Join today and begin receiving all the benefits of ASA membership.
The ASAPAC provides political support for ASA's advocacy efforts and allows our members to participate in the political process.
ASA offers access to standards, guidelines, statements and practice parameters that are based on the most up-to-date scientific evidence.
ASA offers resources to help you navigate MACRA.
Simulation anesthesia education in a virtual online environment available anytime, anywhere.
Join us April 20-21 at ASA Headquarters for a robust program featuring leaders in simulation and interactive breakout sessions.
Promoting scientific discovery and knowledge in perioperative, critical care, and pain medicine to advance patient care.
ASA offers convenient group invoicing for membership renewals as well as marketing, education, and quality improvement solutions.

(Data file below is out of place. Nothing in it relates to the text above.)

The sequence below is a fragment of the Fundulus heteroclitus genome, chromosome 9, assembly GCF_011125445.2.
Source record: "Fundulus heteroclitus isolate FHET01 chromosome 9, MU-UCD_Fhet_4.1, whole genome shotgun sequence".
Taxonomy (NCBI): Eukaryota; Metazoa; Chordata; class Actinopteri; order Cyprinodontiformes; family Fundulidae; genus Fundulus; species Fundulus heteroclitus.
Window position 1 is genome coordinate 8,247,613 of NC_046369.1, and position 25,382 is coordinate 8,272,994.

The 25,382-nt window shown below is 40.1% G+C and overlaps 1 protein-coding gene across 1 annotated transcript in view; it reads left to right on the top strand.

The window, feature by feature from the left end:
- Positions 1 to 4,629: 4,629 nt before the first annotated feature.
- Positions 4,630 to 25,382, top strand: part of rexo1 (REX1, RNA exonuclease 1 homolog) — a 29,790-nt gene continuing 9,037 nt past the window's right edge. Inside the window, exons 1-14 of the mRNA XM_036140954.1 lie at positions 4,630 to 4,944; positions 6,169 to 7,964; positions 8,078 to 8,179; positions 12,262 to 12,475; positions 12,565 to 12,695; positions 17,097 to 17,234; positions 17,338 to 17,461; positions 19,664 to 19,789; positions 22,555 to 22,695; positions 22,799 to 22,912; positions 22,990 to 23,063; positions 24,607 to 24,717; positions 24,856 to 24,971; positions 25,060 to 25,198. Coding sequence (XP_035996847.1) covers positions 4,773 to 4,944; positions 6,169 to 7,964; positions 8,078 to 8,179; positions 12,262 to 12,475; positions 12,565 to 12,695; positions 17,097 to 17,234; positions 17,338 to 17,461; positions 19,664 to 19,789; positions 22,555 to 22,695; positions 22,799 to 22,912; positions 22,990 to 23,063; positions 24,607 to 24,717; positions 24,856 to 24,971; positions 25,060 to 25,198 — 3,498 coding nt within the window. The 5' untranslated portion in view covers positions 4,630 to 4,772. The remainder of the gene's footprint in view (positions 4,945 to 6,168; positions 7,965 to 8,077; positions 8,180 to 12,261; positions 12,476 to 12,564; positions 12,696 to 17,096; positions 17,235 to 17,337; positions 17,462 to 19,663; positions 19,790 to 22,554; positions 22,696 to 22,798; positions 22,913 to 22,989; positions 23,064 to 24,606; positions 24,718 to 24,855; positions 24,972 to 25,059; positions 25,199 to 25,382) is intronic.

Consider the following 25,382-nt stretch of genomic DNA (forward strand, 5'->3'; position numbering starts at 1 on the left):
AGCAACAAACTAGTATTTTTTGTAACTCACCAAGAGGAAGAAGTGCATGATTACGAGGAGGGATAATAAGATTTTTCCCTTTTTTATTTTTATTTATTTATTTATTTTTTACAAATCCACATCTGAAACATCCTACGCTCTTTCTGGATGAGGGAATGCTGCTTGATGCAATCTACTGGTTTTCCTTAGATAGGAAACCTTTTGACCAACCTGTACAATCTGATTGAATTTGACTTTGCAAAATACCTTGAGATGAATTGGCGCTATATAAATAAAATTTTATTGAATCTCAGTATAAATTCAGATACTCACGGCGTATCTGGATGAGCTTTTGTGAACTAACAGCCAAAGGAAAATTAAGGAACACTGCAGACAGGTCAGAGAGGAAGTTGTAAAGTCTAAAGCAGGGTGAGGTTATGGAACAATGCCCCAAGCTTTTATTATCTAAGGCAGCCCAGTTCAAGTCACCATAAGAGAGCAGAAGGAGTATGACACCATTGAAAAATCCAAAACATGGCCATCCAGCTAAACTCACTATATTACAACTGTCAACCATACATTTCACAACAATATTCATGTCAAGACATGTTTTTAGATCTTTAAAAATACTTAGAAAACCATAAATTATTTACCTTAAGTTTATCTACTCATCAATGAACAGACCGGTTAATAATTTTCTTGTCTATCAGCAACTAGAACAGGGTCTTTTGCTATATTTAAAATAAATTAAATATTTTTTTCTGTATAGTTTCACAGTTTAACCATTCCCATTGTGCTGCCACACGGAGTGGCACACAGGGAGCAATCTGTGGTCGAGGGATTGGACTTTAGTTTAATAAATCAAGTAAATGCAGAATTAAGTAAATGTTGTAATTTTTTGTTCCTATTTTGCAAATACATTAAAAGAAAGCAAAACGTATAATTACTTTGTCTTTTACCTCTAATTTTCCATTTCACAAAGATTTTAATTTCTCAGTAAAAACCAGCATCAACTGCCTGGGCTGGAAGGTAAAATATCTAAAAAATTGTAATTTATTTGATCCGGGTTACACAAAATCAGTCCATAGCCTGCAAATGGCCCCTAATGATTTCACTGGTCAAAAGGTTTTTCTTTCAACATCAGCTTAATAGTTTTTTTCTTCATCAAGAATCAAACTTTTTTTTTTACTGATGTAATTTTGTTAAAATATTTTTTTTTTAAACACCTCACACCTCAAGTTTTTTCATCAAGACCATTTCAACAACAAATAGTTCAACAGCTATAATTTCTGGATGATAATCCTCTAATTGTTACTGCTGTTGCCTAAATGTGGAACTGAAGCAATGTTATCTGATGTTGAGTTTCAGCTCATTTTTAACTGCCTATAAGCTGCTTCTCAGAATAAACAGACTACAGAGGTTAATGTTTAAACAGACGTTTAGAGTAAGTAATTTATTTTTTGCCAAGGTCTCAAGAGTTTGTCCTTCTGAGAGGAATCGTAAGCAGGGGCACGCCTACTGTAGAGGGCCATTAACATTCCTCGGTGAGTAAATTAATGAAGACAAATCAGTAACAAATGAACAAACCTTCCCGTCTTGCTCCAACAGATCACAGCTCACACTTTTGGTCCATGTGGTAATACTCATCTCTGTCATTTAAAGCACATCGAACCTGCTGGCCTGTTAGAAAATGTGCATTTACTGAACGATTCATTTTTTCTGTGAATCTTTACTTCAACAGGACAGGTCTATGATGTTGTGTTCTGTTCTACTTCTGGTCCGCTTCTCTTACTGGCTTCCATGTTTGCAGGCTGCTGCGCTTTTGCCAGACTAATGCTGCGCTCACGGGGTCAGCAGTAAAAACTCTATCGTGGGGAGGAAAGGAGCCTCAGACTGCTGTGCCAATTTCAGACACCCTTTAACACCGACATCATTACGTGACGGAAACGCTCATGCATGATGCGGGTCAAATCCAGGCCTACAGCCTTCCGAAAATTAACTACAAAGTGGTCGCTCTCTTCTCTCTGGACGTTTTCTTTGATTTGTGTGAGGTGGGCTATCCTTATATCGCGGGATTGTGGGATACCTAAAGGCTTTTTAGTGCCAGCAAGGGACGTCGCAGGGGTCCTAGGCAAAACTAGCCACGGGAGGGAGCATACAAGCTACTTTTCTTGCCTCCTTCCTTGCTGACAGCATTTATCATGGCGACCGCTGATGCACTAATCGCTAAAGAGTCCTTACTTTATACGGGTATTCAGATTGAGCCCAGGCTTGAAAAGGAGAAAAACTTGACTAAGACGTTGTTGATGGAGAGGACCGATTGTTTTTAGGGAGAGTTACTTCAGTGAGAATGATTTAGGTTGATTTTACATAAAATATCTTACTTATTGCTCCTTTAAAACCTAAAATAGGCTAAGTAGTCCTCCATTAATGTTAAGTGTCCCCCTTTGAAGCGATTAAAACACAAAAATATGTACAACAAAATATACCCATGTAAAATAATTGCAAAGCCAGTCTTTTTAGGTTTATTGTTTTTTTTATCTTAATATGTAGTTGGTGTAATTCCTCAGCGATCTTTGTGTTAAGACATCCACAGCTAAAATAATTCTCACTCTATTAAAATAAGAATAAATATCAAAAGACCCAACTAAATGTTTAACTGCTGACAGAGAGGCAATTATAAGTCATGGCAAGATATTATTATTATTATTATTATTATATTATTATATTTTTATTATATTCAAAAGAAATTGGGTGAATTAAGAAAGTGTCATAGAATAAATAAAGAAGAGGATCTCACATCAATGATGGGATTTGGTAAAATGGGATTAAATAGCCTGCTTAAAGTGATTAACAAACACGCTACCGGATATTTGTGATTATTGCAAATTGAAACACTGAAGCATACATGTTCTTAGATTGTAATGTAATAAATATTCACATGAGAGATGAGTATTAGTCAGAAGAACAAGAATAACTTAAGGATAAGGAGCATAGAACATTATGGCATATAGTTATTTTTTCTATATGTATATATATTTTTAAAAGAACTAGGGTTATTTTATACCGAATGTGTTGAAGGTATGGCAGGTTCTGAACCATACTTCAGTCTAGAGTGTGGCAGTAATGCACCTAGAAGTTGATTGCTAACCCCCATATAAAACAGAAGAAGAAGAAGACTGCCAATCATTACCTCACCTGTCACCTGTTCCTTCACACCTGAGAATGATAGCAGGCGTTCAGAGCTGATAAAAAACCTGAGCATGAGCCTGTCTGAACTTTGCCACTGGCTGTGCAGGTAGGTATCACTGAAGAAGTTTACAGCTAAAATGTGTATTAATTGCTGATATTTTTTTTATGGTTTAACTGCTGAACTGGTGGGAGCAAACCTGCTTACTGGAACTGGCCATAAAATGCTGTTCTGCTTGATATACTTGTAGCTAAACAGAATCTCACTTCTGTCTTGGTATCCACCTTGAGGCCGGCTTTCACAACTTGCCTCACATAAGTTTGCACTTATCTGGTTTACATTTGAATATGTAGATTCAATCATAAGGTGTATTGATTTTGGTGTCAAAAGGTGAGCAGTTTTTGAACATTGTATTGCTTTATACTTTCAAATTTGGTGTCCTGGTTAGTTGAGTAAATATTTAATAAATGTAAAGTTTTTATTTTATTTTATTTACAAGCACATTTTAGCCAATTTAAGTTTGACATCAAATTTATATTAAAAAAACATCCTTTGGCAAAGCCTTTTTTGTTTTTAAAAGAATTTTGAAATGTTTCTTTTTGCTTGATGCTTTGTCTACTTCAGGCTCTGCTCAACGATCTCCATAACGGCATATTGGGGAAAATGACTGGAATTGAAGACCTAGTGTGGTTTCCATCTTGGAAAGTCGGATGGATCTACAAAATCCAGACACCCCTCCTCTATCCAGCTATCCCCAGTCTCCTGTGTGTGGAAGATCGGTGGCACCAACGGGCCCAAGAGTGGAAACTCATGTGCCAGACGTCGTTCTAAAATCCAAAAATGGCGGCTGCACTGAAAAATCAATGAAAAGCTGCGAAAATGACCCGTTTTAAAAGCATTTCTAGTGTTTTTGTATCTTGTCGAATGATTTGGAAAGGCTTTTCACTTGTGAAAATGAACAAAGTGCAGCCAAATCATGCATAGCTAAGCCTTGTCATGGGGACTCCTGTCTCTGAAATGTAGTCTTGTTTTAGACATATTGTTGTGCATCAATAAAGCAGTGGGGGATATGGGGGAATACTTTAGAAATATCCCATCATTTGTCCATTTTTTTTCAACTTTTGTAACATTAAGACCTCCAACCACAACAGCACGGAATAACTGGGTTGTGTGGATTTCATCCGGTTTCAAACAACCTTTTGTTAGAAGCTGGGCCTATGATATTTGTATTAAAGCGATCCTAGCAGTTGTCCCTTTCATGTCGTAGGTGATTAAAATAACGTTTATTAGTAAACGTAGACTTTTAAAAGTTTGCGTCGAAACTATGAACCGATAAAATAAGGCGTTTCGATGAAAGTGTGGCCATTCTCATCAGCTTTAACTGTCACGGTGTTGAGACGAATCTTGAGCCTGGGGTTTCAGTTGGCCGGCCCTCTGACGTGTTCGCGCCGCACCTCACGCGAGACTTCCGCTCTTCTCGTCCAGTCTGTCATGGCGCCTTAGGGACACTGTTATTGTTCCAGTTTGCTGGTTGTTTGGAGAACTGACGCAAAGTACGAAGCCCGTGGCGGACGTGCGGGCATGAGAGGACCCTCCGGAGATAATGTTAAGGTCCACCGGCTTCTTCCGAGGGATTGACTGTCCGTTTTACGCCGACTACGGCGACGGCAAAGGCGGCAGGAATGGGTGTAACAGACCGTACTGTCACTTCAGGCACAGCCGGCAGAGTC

Background: Multiple attempts at tracheal intubation are associated with mortality, and successful rescue requires a structured plan. However, there remains a paucity of data to guide the choice of intubation rescue technique after failed initial direct laryngoscopy. The authors studied a large perioperative database to determine success rates for commonly used intubation rescue techniques.Methods: Using a retrospective, observational, comparative design, the authors analyzed records from seven academic centers within the Multicenter Perioperative Outcomes Group between 2004 and 2013. The primary outcome was the comparative success rate for five commonly used techniques to achieve successful tracheal intubation after failed direct laryngoscopy: (1) video laryngoscopy, (2) flexible fiberoptic intubation, (3) supraglottic airway as part of an exchange technique, (4) optical stylet, and (5) lighted stylet.Results: A total of 346,861 cases were identified that involved attempted tracheal intubation. A total of 1,009 anesthesia providers managed 1,427 cases of failed direct laryngoscopy followed by subsequent intubation attempts (n = 1,619) that employed one of the five studied intubation rescue techniques. The use of video laryngoscopy resulted in a significantly higher success rate (92%; 95% CI, 90 to 93) than other techniques: supraglottic airway conduit (78%; 95% CI, 68 to 86), flexible bronchoscopic intubation (78%; 95% CI, 71 to 83), lighted stylet (77%; 95% CI, 69 to 83), and optical stylet (67%; 95% CI, 35 to 88). Providers most frequently choose video laryngoscopy (predominantly GlideScope® [Verathon, USA]) to rescue failed direct laryngoscopy (1,122/1,619; 69%), and its use has increased during the study period.Conclusions: Video laryngoscopy is associated with a high rescue intubation success rate and is more commonly used than other rescue techniques.